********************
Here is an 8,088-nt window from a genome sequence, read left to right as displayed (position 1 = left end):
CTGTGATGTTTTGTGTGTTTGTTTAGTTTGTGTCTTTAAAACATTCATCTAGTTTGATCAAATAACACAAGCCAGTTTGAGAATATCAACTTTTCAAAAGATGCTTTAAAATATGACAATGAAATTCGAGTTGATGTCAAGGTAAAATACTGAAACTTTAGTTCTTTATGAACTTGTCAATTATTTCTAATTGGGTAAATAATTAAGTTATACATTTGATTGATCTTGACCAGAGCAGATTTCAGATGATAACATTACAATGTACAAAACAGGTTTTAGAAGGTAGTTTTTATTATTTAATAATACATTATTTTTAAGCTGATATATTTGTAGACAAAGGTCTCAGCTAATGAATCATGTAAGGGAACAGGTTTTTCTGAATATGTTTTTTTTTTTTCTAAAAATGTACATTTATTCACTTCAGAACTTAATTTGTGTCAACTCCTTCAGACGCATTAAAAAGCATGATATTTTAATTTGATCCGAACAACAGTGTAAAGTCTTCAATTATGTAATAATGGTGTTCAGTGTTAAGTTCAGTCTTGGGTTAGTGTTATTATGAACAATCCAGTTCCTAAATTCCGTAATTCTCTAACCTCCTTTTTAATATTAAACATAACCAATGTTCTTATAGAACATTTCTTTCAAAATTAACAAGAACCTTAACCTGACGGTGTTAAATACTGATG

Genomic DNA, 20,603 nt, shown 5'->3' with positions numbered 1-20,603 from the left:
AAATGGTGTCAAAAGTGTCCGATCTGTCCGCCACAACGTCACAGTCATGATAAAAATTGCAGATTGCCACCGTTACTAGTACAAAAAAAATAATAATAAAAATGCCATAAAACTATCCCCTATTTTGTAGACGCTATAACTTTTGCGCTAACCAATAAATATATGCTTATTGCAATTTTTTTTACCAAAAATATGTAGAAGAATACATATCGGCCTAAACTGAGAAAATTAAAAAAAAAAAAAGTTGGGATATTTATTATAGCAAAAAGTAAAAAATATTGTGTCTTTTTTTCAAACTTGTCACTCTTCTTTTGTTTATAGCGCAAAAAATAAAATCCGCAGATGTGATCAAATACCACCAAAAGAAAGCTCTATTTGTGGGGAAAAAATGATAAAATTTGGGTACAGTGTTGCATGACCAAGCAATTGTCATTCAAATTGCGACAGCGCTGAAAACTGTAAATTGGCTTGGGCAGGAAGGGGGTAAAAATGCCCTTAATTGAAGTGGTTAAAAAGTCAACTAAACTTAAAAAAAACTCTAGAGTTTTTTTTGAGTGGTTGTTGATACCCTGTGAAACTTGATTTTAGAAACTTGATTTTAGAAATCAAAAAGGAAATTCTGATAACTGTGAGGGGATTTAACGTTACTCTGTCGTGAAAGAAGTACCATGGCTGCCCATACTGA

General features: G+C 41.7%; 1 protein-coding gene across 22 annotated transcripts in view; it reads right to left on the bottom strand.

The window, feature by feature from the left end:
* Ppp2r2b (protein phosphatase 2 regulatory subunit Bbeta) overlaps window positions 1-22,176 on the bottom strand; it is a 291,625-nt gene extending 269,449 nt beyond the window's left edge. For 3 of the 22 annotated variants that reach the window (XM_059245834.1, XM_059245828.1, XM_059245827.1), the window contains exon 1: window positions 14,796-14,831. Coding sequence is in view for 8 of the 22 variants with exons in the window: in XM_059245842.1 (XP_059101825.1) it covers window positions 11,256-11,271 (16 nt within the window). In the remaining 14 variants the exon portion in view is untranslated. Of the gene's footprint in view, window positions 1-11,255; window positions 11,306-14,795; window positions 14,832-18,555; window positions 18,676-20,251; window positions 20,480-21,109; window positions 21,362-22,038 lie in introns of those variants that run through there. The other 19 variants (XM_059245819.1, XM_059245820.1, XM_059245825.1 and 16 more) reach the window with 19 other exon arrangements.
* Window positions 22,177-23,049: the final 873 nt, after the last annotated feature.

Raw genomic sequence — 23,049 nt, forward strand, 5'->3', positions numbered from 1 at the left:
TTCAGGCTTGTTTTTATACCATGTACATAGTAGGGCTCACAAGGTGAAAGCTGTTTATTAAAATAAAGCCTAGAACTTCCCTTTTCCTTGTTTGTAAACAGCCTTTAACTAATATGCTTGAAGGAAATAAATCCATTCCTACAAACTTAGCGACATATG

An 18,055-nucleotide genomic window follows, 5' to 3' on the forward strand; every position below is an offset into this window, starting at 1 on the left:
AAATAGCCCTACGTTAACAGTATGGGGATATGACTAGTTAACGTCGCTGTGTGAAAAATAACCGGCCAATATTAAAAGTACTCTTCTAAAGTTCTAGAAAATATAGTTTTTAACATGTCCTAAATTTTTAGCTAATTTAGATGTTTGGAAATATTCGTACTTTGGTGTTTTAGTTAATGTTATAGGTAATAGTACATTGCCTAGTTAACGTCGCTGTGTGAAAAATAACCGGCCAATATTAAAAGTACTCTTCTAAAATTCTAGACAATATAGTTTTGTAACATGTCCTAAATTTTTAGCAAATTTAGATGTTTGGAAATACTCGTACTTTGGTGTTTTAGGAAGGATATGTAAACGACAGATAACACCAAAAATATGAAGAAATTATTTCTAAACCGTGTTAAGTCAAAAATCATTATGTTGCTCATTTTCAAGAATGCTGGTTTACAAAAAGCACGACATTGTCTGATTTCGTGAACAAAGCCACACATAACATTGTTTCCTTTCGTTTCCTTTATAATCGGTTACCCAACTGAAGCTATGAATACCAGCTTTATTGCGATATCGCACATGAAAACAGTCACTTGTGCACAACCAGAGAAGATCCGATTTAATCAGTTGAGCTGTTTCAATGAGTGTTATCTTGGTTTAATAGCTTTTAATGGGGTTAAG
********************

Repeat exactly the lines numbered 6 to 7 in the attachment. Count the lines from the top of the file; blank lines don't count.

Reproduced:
The window, feature by feature from the left end:
* Ppp2r2b (protein phosphatase 2 regulatory subunit Bbeta) overlaps window positions 1-22,176 on the bottom strand; it is a 291,625-nt gene extending 269,449 nt beyond the window's left edge. For 3 of the 22 annotated variants that reach the window (XM_059245834.1, XM_059245828.1, XM_059245827.1), the window contains exon 1: window positions 14,796-14,831. Coding sequence is in view for 8 of the 22 variants with exons in the window: in XM_059245842.1 (XP_059101825.1) it covers window positions 11,256-11,271 (16 nt within the window). In the remaining 14 variants the exon portion in view is untranslated. Of the gene's footprint in view, window positions 1-11,255; window positions 11,306-14,795; window positions 14,832-18,555; window positions 18,676-20,251; window positions 20,480-21,109; window positions 21,362-22,038 lie in introns of those variants that run through there. The other 19 variants (XM_059245819.1, XM_059245820.1, XM_059245825.1 and 16 more) reach the window with 19 other exon arrangements.